I feel like you got a little personal on Aziatic, as well as affirming your stance as a legendary MC. For example, on the intro you rap, “How can I be torn from pages of history?” And on “Wanna Be There” you mention, “Open the lane up, so I can let these fuckers pay.”
Right. ‘Cause it was like, “Yo, this is a legacy we tryin’ to leave behind. Fans change and the game changes. And, the infrastructure of the business changes, but I was like, “You know what? I got to let people know I’m here to stay.” And, I think with that album, I solidified my presence. Regardless of whom or what, if I stop today, rappin’ they’ll know like, “Okay, he put his work in.”
One of the things I think that often gets unnoticed was your Grammy nod for Best Rap Performance by a Duo or Group at the 45th Grammy Awards for “The Essence” with Nas. Let’s talk about how that track came about.
After Stillmatic we just locked in and do what we do all the time. That was like our eighth album we did together.
Were you two actually in the studio together recording that record?
All our songs in the studio together, as far as with me and him.
You can sort of tell because you guys share quite the chemistry on these records.
Yeah, we always in the studio together when we make our songs. I don’t think there’s no song that we ever did where we was like sendin’ it back and forth. We never did that.
What do you think it is about the two of you on a track together that just gets the critics and fans excited?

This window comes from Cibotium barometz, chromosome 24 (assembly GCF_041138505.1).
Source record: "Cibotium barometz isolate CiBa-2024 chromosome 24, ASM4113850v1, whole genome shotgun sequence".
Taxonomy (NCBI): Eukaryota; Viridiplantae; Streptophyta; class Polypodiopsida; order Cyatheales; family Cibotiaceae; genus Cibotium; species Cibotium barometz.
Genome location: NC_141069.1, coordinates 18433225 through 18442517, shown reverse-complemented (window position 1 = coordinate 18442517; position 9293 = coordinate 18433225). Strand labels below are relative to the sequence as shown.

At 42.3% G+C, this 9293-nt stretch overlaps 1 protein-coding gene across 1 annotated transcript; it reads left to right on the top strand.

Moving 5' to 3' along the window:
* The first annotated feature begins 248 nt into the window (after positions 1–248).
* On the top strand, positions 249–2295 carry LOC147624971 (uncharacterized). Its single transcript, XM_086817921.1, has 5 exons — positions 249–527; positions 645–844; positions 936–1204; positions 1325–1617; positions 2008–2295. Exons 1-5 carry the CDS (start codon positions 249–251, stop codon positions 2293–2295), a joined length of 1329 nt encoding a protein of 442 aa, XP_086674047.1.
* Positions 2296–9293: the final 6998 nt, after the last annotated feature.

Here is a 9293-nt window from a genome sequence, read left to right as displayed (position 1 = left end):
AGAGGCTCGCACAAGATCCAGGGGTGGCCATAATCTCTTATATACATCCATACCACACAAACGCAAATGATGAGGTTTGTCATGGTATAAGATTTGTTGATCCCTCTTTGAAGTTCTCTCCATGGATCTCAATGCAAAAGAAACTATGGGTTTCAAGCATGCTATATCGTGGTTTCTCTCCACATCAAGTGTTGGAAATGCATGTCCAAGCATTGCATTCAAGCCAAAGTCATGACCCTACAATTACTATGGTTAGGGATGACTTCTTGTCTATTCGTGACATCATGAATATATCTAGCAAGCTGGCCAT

I mean we started out together. Me bein’ on his first album, like, we have that connection. We gave that feelin’; we gave that initial feelin’ to the game when we first came out. He repaid me with the same favor on my Doe or Die and then you know I was on his It Was Written, after that we did The Firm—we kept that one-two punch.
Now one of my favorite joints on Aziatic was “Fan Mail.” The record is deep, enlightening as well as introspective, but it fades out during the second verse. I know a lot of people that’s still waiting on that second verse to continue, so…
I know, right? And, that was my purpose because fan mail has never stopped; they still come. I wanted to do a part two, part three, part four, part five—
That’s like one of those sequels because I get so [much] mail from so many different perspectives and so many different people, young kids, older people, women, peers—like, you get so many different zones, I wanted to just reflect that on all my albums, but I haven’t gotten to part two; I might do that for a mixtape.
What are some of your favorite joints off the album?
Off the Aziatic album was the intro, “Once Again” that was like I expressed myself well. “Paradise (Life)”—that was crazy.
What was it about “Paradise (Life)” that made it your favorite?
I was in Cali when I recorded that. So, it was another zone. I was in another zone. I was just expressin’ my feelings. That whole album was really expressin’ myself to the 10th power to be honest. Even with “A-1 Performance,” I liked. “Wanna Be There” was definitely one of my favorite ones. Each joint was a different zone for me. Yeah.
The “I’m Back” video was dope. You took a page out of Training Day for that right?
Yeah. We did that Training Day. So that was good right there.
On a last note—one of my favorite lines on the album was, “I give niggas a reason to sweat, it’s not a test/verbally, it’s like I’m seen as the best…” So, what’s next for the Visualiza? Upcoming projects? What’s the update on Doe Or Die II?
Oh yeah. Right now, I’m puttin’ together that Doe or Die II album. I’m workin’ right now, and like I said, lyrically, I still feel I’m one of the best lyrically. I’m definitely in that conversation, my name got to be brought up and if not, I’m still gon’ make the people believers.